Review of David Bokovoy. Authoring the Old Testament: Genesis–Deuteronomy. Salt Lake City: Greg Kofford Books, 2014). Foreword by John W. Welch. 272pp. Paperback and hardcover.1
Abstract: Bokovoy’s new volume substantiates the claim that faithful Latter-day Saint students of Holy Scripture can apply the knowledge and methods gained through academic studies to the Bible.
Latter-day Saints have sometimes viewed critical studies in the history and text of the Bible negatively, which has led to a common view today that any sort of study involving the methods or “criticisms” prevalent in biblical studies can only lead to a secularized view of holy scripture. This is not necessarily true, and the volume under review is the best example that I am aware of in Mormon Studies of the claim that faithful Latter-day Saint students of Holy Scripture can apply the knowledge and methods gained through academic studies to the Bible.
David Bokovoy holds a PhD in Hebrew Bible and Ancient Near East Studies from Brandeis University. He is fluent in five [Page 210]ancient Near Eastern languages2 and has studied with some of the leading scholars in the field of the history of the Pentateuch. This volume is the first of three that will be released in the set, Authoring the Old Testament. The set is a part of the forthcoming Greg Kofford Books Contemporary Studies in Scripture series, with an open number of books written by numerous authors.
Following the order of the books in the Hebrew Bible (the Jewish version of the Old Testament), Authoring the Old Testament: Genesis–Deuteronomy covers the Torah, or the first five books of the Old Testament. In Volume Two he will cover the Nevi’im, the Hebrew term for the prophets, and in Volume Three he will cover the Kethuvim, the writings.
Authoring is introduced by a “Foreword” by John Welch, which is followed by a prologue that serves as an introduction for the inexperienced reader of biblical studies. Bokovoy works through a critical reading of the Bible. He introduces the Documentary Hypothesis and the sources in the Pentateuch, indicating how we are to identify the sources, how scholars date them, and the influence of other Mesopotamian cultures and texts on the writing of the Pentateuch. He sketches how he believes Latter-day Saints should study the Bible critically. He ends with three chapters exploring how the rest of the book can help in a faithful, academic approach to the Book of Mormon, the Book of Moses, and the Book of Abraham. Bokovoy then concludes with multiple new points that help the LDS student appreciate the academic study of the Bible.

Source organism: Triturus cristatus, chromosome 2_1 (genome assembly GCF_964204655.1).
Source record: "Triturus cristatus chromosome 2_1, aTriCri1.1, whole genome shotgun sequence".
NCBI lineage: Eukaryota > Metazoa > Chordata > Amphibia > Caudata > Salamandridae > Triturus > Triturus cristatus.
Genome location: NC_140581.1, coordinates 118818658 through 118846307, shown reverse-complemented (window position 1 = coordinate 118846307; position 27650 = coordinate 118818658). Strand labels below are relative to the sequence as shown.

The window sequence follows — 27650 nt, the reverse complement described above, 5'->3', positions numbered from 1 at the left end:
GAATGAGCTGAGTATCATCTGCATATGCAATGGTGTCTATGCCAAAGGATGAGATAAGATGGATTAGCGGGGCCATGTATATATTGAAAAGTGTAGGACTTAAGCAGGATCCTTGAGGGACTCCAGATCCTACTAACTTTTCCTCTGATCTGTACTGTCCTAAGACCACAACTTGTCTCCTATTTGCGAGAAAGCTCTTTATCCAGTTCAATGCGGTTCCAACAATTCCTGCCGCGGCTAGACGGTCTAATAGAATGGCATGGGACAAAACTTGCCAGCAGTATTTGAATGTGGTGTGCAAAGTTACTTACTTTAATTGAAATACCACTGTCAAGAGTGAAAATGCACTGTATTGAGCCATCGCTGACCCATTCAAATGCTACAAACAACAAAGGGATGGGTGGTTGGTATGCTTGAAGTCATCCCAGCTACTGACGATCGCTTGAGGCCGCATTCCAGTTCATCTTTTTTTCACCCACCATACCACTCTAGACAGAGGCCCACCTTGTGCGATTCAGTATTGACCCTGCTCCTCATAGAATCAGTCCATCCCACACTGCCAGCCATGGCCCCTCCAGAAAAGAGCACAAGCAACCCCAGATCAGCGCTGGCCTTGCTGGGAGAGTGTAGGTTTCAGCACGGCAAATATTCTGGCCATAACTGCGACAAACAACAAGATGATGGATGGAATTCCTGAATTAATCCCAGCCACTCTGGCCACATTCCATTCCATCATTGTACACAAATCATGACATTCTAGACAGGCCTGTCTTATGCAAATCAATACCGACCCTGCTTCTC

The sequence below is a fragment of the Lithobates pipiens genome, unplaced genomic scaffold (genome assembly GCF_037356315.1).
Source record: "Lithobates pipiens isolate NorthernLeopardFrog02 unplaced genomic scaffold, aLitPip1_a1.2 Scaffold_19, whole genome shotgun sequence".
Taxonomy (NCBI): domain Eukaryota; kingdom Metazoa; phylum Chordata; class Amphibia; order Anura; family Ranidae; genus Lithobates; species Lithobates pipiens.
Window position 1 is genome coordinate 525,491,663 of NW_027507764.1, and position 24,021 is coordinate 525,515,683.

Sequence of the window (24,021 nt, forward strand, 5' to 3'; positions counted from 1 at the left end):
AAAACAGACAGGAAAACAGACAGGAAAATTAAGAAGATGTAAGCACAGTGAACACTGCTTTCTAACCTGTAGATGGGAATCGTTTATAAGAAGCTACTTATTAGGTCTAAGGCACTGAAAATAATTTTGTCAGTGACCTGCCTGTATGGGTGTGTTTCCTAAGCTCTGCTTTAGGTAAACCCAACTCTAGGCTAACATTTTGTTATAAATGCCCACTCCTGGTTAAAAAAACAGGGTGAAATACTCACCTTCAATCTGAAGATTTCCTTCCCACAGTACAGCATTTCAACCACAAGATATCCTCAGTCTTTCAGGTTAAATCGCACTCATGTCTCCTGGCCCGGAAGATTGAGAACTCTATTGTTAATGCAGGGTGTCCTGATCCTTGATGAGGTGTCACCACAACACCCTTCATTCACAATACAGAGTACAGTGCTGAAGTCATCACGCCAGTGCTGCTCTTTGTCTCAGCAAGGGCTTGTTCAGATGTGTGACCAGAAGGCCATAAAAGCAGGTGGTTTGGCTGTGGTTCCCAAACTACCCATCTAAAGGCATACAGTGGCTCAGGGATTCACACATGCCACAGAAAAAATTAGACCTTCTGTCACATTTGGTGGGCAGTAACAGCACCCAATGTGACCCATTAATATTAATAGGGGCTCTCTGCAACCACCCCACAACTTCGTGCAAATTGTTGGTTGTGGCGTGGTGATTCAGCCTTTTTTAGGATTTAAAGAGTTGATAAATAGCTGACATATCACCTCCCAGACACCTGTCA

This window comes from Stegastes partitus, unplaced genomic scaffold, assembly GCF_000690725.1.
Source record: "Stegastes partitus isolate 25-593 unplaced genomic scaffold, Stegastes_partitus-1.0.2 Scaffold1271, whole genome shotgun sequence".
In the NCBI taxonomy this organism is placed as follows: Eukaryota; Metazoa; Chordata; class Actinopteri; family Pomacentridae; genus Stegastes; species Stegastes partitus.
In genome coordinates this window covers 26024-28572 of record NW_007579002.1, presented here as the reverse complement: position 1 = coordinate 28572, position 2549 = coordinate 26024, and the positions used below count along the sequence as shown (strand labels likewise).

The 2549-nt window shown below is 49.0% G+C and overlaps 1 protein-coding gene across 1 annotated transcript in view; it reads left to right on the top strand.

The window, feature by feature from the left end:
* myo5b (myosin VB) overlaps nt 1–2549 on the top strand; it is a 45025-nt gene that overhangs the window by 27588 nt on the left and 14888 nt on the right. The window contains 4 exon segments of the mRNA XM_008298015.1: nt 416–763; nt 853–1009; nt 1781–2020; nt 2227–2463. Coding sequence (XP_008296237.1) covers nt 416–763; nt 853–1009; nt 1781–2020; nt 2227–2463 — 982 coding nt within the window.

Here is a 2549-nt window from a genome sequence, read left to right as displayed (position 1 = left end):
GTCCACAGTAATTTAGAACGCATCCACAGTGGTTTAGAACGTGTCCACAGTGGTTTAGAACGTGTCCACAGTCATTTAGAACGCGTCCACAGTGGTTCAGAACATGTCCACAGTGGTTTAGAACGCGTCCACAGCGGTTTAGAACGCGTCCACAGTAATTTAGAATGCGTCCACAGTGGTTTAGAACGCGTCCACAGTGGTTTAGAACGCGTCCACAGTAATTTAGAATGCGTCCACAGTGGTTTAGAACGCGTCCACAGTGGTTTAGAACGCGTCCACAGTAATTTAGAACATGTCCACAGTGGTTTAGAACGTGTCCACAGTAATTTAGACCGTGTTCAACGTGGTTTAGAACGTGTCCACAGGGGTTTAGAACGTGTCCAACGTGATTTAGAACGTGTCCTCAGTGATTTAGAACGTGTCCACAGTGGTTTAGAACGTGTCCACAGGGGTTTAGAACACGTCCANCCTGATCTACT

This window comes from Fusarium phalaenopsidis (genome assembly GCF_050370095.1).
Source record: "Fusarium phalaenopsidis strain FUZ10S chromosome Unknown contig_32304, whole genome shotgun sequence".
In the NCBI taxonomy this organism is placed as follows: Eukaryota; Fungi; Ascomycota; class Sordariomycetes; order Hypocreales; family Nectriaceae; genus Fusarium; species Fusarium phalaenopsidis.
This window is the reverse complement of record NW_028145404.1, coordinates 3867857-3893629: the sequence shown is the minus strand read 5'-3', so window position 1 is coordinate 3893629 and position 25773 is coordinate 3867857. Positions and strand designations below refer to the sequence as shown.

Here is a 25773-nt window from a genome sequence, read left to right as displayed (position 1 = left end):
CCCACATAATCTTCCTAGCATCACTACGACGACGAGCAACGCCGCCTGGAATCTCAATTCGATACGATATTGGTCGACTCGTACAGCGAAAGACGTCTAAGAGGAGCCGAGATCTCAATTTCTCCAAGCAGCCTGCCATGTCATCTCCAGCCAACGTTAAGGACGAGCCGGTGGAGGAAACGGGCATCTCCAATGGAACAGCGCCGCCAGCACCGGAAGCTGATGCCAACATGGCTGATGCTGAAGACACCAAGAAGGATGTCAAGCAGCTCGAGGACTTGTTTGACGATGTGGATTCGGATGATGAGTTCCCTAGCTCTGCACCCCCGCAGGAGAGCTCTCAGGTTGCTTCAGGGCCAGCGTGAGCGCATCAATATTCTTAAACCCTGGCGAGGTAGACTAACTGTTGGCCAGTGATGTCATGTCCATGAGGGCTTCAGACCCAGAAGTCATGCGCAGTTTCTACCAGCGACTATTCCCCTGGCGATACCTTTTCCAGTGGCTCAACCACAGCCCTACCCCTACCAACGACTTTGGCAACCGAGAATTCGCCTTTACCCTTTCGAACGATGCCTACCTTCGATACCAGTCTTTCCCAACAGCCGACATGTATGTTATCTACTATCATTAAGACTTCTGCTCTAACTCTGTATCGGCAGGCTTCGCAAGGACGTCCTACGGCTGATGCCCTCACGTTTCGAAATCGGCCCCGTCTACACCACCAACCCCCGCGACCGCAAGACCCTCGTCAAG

John Welch’s “Foreword” introduces Bokovoy’s book to the LDS reader.3 Welch states that this “is a welcome introduction, [Page 211]from a faithful Latter-day Saint perspective, to the academic world of Higher Criticism of the Hebrew Bible.” However, Welch resists some of Bokovoy’s arguments, even though he has praise for the book. Welch has done much to introduce biblical studies to an LDS audience, so his insights are invaluable.4 He defines Bokovoy’s use of Higher Criticism in a way that any reader of the book should take into account. Higher criticism is neither higher nor critical but springs from Enlightenment thought and means that the scholar is attempting to get “above or behind the wording of the text,” and criticism deals with adopting standards of interpreting information. The term “Higher Criticism” could easily be understood as a negative approach, one that wants to criticize rather than uplift. Higher criticism is just the opposite.5
Bokovoy begins his treatment with a prologue offering reasons that a Latter-day Saint audience can and should work within a historical-critical paradigm when approaching the scriptures. This is done through reviewing statements made by Joseph Smith Jr., Elder John A. Widtsoe, Elder B. H. Roberts, and others highlighting the importance of academic studies in the life of a Latter-day Saint. He notes that although he is providing a scholarly introduction into the authorship of [Page 212]the five books of Moses, his work is not comprehensive.6 The prologue works as a nice introduction to Chapter One, which discusses the necessity of reading the Bible critically. It will probably be new to many readers, but an important aspect in accomplishing the task is the ability to see the Bible as a book. This may sound strange at first, but viewing the Bible as a piece of real history, with human authors writing it and human groups passing it down over centuries, is essential to an understanding of the text. Bokovoy spends time discussing the understanding in modern scholarship that the five books of Moses were written largely by ancient Israelite scribal schools, critically viewing the history of the text with the realization that many aspects of the text require a much later date for the composition of these books than the time of Moses. When a sacred text is not viewed this way, when it is held to different standards than other texts, then the approach is the opposite of critical as outlined in Welch’s foreword.